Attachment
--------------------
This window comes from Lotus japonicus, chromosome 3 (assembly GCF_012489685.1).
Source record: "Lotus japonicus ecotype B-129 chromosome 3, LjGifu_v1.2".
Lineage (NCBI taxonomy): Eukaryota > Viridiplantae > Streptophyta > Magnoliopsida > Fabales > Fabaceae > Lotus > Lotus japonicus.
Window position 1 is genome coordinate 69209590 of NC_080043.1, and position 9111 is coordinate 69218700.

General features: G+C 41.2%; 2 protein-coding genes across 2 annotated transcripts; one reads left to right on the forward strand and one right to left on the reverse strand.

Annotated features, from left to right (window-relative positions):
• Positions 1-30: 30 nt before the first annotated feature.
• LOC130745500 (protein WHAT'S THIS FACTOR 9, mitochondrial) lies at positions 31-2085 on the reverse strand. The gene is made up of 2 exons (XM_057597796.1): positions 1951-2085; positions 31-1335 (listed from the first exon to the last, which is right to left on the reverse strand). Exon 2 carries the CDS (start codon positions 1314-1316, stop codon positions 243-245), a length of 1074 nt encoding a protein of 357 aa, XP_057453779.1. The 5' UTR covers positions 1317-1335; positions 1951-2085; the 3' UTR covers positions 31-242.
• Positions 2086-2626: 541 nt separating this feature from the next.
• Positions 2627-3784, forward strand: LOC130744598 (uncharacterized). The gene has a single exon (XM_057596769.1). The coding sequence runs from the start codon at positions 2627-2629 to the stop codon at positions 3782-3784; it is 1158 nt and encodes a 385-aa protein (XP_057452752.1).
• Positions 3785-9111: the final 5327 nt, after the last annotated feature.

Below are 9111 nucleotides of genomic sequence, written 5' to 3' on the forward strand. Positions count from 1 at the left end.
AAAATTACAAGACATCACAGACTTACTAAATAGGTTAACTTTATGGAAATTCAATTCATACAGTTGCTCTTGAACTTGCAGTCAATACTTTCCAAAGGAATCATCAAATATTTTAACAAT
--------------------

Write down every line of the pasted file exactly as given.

This window comes from Lotus japonicus, chromosome 3 (assembly GCF_012489685.1).
Source record: "Lotus japonicus ecotype B-129 chromosome 3, LjGifu_v1.2".
Lineage (NCBI taxonomy): Eukaryota > Viridiplantae > Streptophyta > Magnoliopsida > Fabales > Fabaceae > Lotus > Lotus japonicus.
Window position 1 is genome coordinate 69209590 of NC_080043.1, and position 9111 is coordinate 69218700.

General features: G+C 41.2%; 2 protein-coding genes across 2 annotated transcripts; one reads left to right on the forward strand and one right to left on the reverse strand.

Annotated features, from left to right (window-relative positions):
• Positions 1-30: 30 nt before the first annotated feature.
• LOC130745500 (protein WHAT'S THIS FACTOR 9, mitochondrial) lies at positions 31-2085 on the reverse strand. The gene is made up of 2 exons (XM_057597796.1): positions 1951-2085; positions 31-1335 (listed from the first exon to the last, which is right to left on the reverse strand). Exon 2 carries the CDS (start codon positions 1314-1316, stop codon positions 243-245), a length of 1074 nt encoding a protein of 357 aa, XP_057453779.1. The 5' UTR covers positions 1317-1335; positions 1951-2085; the 3' UTR covers positions 31-242.
• Positions 2086-2626: 541 nt separating this feature from the next.
• Positions 2627-3784, forward strand: LOC130744598 (uncharacterized). The gene has a single exon (XM_057596769.1). The coding sequence runs from the start codon at positions 2627-2629 to the stop codon at positions 3782-3784; it is 1158 nt and encodes a 385-aa protein (XP_057452752.1).
• Positions 3785-9111: the final 5327 nt, after the last annotated feature.

Below are 9111 nucleotides of genomic sequence, written 5' to 3' on the forward strand. Positions count from 1 at the left end.
AAAATTACAAGACATCACAGACTTACTAAATAGGTTAACTTTATGGAAATTCAATTCATACAGTTGCTCTTGAACTTGCAGTCAATACTTTCCAAAGGAATCATCAAATATTTTAACAAT